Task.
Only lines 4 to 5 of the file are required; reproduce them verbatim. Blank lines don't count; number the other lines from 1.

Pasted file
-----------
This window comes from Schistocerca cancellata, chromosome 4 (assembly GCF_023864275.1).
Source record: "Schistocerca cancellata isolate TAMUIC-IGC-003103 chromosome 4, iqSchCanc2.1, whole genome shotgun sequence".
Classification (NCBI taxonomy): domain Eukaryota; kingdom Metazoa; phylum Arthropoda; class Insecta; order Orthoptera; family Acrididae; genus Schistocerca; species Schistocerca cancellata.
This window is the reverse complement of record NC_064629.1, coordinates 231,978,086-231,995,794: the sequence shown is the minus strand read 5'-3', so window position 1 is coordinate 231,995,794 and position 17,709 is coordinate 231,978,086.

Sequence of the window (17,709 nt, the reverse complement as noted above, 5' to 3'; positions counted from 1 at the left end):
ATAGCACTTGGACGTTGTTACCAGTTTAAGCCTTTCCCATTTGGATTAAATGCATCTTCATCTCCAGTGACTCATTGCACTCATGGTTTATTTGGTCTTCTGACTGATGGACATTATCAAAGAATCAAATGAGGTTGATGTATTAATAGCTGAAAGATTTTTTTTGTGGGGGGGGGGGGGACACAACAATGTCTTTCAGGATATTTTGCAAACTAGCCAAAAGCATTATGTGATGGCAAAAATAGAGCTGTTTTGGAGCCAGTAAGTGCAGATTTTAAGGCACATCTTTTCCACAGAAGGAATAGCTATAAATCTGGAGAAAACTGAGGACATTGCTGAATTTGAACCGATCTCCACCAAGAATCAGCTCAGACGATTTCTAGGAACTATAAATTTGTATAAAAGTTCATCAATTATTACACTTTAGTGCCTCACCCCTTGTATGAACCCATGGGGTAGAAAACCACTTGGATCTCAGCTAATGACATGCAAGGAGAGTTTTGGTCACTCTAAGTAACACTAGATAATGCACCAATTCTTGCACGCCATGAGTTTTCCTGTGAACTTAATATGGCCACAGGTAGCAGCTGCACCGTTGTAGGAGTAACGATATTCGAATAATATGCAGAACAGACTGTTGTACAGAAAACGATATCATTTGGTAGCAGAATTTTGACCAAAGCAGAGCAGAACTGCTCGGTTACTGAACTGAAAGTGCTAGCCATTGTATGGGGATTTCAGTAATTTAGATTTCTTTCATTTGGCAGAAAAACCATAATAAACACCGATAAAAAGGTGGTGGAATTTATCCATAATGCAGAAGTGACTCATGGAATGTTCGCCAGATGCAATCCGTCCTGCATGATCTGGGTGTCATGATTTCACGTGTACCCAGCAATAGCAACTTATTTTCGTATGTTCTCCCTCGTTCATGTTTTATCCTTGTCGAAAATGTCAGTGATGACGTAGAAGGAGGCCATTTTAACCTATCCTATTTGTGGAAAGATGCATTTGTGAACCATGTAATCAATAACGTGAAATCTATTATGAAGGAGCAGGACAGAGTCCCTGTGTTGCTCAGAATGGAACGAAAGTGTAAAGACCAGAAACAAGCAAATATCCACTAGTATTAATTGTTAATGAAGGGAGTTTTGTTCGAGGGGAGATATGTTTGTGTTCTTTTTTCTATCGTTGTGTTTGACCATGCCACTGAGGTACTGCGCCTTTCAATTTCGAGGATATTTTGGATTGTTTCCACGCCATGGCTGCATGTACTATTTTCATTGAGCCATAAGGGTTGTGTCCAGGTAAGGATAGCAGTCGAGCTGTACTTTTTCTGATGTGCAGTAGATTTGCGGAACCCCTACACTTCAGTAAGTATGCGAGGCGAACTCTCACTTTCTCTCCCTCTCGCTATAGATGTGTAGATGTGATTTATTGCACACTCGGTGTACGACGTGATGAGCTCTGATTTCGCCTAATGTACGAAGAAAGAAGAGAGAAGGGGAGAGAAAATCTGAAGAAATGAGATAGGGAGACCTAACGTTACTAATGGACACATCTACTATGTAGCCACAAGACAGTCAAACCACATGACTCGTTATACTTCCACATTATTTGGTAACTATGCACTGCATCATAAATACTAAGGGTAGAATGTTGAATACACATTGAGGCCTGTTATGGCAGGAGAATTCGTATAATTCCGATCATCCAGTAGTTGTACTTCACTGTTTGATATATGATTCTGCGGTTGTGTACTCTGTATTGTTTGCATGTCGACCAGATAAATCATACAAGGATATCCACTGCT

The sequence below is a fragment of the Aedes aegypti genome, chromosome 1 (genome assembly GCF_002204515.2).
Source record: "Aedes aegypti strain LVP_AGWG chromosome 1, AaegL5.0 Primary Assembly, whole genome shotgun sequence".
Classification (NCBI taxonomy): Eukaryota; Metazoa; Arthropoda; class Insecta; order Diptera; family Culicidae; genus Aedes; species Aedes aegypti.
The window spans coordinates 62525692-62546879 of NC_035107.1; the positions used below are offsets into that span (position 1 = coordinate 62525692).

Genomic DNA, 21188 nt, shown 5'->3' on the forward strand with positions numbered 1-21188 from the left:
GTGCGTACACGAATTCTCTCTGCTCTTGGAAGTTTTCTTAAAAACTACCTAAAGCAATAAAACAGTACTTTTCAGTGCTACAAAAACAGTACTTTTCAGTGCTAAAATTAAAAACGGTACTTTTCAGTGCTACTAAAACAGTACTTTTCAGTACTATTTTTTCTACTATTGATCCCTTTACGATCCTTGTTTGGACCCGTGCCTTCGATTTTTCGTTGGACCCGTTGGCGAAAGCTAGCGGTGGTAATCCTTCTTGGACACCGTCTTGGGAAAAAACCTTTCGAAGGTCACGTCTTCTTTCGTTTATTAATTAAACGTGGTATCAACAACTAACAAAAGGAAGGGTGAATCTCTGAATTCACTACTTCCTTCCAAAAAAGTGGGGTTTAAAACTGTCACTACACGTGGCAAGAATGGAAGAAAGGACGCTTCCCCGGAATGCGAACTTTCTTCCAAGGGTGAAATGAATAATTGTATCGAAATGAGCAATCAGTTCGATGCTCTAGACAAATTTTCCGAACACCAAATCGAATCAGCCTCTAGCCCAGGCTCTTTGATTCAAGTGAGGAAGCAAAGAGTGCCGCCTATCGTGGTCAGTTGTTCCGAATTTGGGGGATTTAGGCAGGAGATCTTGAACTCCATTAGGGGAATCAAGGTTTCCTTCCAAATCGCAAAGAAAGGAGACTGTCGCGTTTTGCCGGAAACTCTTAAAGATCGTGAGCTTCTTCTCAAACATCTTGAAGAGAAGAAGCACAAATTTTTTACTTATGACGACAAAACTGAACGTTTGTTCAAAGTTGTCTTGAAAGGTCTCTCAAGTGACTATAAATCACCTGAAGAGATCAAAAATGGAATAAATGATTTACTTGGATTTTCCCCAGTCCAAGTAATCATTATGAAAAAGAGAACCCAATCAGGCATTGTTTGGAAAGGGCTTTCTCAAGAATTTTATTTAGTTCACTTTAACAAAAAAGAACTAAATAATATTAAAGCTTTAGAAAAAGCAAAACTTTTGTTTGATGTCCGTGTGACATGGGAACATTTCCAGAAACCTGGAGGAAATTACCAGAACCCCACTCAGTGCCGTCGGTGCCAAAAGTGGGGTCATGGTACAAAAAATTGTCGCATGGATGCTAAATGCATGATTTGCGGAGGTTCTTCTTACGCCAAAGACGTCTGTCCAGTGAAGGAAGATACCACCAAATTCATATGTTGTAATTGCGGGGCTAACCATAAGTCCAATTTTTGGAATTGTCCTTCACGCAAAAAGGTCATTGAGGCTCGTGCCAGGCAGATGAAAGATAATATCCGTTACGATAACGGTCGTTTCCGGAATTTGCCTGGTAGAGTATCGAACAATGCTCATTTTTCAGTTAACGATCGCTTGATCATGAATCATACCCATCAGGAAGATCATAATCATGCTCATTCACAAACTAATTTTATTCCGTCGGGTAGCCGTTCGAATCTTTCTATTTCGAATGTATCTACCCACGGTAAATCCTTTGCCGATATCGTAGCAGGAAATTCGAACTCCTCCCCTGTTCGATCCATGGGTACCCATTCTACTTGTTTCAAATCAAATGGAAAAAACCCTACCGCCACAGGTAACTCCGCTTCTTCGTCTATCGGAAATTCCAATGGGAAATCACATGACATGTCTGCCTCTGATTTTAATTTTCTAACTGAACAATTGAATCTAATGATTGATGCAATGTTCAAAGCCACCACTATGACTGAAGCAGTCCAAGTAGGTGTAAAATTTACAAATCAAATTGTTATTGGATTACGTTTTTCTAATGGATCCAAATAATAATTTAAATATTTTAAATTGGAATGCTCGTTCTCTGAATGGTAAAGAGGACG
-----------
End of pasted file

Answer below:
This window is the reverse complement of record NC_064629.1, coordinates 231,978,086-231,995,794: the sequence shown is the minus strand read 5'-3', so window position 1 is coordinate 231,995,794 and position 17,709 is coordinate 231,978,086.

Sequence of the window (17,709 nt, the reverse complement as noted above, 5' to 3'; positions counted from 1 at the left end):